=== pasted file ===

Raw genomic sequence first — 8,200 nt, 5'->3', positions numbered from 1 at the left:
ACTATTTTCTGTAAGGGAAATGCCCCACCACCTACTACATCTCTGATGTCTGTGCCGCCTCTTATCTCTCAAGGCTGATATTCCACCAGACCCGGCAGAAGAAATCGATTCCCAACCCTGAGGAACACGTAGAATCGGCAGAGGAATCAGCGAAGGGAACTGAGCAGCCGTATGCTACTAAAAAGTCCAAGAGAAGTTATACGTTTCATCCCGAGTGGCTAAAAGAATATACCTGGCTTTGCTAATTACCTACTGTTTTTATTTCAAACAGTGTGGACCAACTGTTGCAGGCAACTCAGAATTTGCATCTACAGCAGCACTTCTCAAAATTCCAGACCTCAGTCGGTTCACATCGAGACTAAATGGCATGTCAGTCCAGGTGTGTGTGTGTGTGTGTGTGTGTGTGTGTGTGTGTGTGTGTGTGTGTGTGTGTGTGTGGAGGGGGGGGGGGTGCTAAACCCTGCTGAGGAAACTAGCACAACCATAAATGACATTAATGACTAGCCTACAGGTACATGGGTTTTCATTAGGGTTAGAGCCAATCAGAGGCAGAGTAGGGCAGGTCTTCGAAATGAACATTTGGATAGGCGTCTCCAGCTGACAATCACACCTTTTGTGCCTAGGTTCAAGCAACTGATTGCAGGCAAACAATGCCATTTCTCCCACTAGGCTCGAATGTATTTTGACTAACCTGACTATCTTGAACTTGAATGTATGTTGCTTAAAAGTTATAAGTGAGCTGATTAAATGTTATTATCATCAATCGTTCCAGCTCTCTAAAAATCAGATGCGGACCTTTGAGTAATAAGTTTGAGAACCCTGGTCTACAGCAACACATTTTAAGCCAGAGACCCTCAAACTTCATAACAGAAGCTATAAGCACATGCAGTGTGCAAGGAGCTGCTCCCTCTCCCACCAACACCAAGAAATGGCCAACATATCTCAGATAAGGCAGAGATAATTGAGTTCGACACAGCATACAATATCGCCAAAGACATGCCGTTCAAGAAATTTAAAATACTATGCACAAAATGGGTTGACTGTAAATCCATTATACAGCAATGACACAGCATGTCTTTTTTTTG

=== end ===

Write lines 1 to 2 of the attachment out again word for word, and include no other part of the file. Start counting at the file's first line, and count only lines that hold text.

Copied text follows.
Raw genomic sequence first — 8,200 nt, 5'->3', positions numbered from 1 at the left:
ACTATTTTCTGTAAGGGAAATGCCCCACCACCTACTACATCTCTGATGTCTGTGCCGCCTCTTATCTCTCAAGGCTGATATTCCACCAGACCCGGCAGAAGAAATCGATTCCCAACCCTGAGGAACACGTAGAATCGGCAGAGGAATCAGCGAAGGGAACTGAGCAGCCGTATGCTACTAAAAAGTCCAAGAGAAGTTATACGTTTCATCCCGAGTGGCTAAAAGAATATACCTGGCTTTGCTAATTACCTACTGTTTTTATTTCAAACAGTGTGGACCAACTGTTGCAGGCAACTCAGAATTTGCATCTACAGCAGCACTTCTCAAAATTCCAGACCTCAGTCGGTTCACATCGAGACTAAATGGCATGTCAGTCCAGGTGTGTGTGTGTGTGTGTGTGTGTGTGTGTGTGTGTGTGTGTGTGTGTGTGTGTGTGTGGAGGGGGGGGGGGTGCTAAACCCTGCTGAGGAAACTAGCACAACCATAAATGACATTAATGACTAGCCTACAGGTACATGGGTTTTCATTAGGGTTAGAGCCAATCAGAGGCAGAGTAGGGCAGGTCTTCGAAATGAACATTTGGATAGGCGTCTCCAGCTGACAATCACACCTTTTGTGCCTAGGTTCAAGCAACTGATTGCAGGCAAACAATGCCATTTCTCCCACTAGGCTCGAATGTATTTTGACTAACCTGACTATCTTGAACTTGAATGTATGTTGCTTAAAAGTTATAAGTGAGCTGATTAAATGTTATTATCATCAATCGTTCCAGCTCTCTAAAAATCAGATGCGGACCTTTGAGTAATAAGTTTGAGAACCCTGGTCTACAGCAACACATTTTAAGCCAGAGACCCTCAAACTTCATAACAGAAGCTATAAGCACATGCAGTGTGCAAGGAGCTGCTCCCTCTCCCACCAACACCAAGAAATGGCCAACATATCTCAGATAAGGCAGAGATAATTGAGTTCGACACAGCATACAATATCGCCAAAGACATGCCGTTCAAGAAATTTAAAATACTATGCACAAAATGGGTTGACTGTAAATCCATTATACAGCAATGACACAGCATGTCTTTTTTTTG